MAU Art & Design Glossary

Screen Frame



A screen frame is the frame on which a mesh (made of tetron, nylon, silk, etc.) stencil for screen printing is stretched. The frames come in various sizes but they must be slightly larger than the actual image to be printed (image size) because a squeegee is used on them to transfer the image.

The frames can be made of aluminum, wood, iron, etc. When screen printing originally began, it was most common to use a wooden frame. However, wooden frames can become warped and distorted after many years of use. Iron frames are sturdier but are hardly ever used nowadays because they are heavy and difficult to manipulate. For these reasons, aluminum frames are commonly used today as they are sturdy, durable and less prone to distortion.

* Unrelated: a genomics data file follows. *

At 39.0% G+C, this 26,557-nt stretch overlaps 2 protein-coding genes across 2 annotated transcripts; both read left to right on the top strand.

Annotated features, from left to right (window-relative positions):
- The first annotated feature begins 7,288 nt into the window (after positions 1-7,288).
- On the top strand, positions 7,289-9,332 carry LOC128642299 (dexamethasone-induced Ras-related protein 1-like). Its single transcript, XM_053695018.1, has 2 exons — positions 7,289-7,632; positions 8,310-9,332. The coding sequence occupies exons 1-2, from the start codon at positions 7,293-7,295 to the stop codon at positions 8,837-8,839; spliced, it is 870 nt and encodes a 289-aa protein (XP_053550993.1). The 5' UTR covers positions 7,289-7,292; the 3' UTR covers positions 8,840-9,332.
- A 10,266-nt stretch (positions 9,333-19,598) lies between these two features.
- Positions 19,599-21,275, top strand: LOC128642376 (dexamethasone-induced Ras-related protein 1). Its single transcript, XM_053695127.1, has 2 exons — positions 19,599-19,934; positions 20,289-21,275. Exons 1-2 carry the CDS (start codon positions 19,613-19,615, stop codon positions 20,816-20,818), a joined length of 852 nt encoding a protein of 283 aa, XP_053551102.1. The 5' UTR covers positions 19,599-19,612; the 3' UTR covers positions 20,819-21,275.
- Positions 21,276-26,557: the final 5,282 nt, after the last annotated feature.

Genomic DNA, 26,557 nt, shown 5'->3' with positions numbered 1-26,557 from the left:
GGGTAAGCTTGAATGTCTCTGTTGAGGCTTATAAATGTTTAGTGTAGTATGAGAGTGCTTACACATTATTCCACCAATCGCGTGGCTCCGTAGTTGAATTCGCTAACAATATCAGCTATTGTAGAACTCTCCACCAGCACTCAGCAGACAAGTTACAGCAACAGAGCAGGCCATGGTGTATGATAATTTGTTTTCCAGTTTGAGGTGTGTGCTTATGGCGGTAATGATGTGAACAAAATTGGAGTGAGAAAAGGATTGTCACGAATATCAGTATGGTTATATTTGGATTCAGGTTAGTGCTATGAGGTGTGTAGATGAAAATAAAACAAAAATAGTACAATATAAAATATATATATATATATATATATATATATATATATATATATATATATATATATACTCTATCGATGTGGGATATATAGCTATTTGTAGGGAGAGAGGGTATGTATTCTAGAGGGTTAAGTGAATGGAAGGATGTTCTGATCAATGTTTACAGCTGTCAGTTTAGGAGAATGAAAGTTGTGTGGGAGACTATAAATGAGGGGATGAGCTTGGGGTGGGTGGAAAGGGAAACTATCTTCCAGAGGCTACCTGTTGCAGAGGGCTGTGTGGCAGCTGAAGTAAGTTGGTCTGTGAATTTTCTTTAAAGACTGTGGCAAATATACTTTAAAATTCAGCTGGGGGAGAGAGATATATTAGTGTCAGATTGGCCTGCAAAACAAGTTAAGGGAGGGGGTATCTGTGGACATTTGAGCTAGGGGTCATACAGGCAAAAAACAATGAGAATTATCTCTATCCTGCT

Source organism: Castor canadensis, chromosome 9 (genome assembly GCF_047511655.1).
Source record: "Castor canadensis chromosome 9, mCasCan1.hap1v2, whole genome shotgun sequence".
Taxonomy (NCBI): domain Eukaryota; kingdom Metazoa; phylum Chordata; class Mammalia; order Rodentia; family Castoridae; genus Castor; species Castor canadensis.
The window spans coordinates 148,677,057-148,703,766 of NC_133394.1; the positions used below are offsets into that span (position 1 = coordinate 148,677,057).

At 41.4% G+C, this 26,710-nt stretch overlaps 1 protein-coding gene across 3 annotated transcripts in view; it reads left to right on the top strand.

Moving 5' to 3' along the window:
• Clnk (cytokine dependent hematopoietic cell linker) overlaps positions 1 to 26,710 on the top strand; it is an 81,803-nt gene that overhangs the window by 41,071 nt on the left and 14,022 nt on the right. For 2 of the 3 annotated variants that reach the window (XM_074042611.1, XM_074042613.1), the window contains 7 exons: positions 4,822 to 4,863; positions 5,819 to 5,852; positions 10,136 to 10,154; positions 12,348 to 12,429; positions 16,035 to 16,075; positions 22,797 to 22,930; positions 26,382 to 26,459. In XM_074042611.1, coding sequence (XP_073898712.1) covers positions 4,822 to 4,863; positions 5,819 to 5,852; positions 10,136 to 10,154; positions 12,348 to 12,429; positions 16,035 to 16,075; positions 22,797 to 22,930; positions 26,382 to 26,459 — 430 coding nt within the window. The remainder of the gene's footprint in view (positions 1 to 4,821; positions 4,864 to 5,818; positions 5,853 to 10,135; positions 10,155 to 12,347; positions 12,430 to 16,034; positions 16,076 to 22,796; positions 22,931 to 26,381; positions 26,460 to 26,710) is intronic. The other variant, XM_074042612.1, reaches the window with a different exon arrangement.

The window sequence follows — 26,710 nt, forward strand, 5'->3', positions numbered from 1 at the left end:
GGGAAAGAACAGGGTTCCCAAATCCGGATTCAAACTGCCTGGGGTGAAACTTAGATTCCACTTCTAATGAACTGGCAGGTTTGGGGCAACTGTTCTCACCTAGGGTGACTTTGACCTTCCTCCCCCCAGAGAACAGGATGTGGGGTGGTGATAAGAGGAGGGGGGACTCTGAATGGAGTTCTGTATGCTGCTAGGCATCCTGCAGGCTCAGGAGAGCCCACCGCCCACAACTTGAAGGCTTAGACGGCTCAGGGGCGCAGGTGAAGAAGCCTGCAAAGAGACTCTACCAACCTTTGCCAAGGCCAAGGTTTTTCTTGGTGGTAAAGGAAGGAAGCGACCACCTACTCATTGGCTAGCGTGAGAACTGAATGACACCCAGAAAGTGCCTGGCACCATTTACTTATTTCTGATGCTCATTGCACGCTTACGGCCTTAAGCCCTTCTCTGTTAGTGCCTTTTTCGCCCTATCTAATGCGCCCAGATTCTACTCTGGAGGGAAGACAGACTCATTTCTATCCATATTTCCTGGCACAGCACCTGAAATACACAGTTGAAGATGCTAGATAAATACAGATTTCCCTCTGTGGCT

The frames can be used repeatedly by replacing the mesh. There are companies that specialize in re-stretching mesh onto frames using a machine called a screen stretcher, but you can also re-stretch a frame yourself. The main steps are as follows: Apply a powerful adhesive, either for use with metal and rubber or sold specially for use on screens, on the surface of the frame. After drying the adhesive completely, cover the frame with a mesh which is slightly larger than size of the frame. Melt the adhesive with an iron and use screen stretching pliers called “Hippaler” to stretch the mesh tightly with equal tension. The mesh should be pasted onto the 3 corners first, and then gradually pasted over the rest of the frame. Unless the mesh is stretched with appropriate force, it can become loose or be torn.

Screen frames can be purchased at art supply and printing supply stores selling printmaking tools.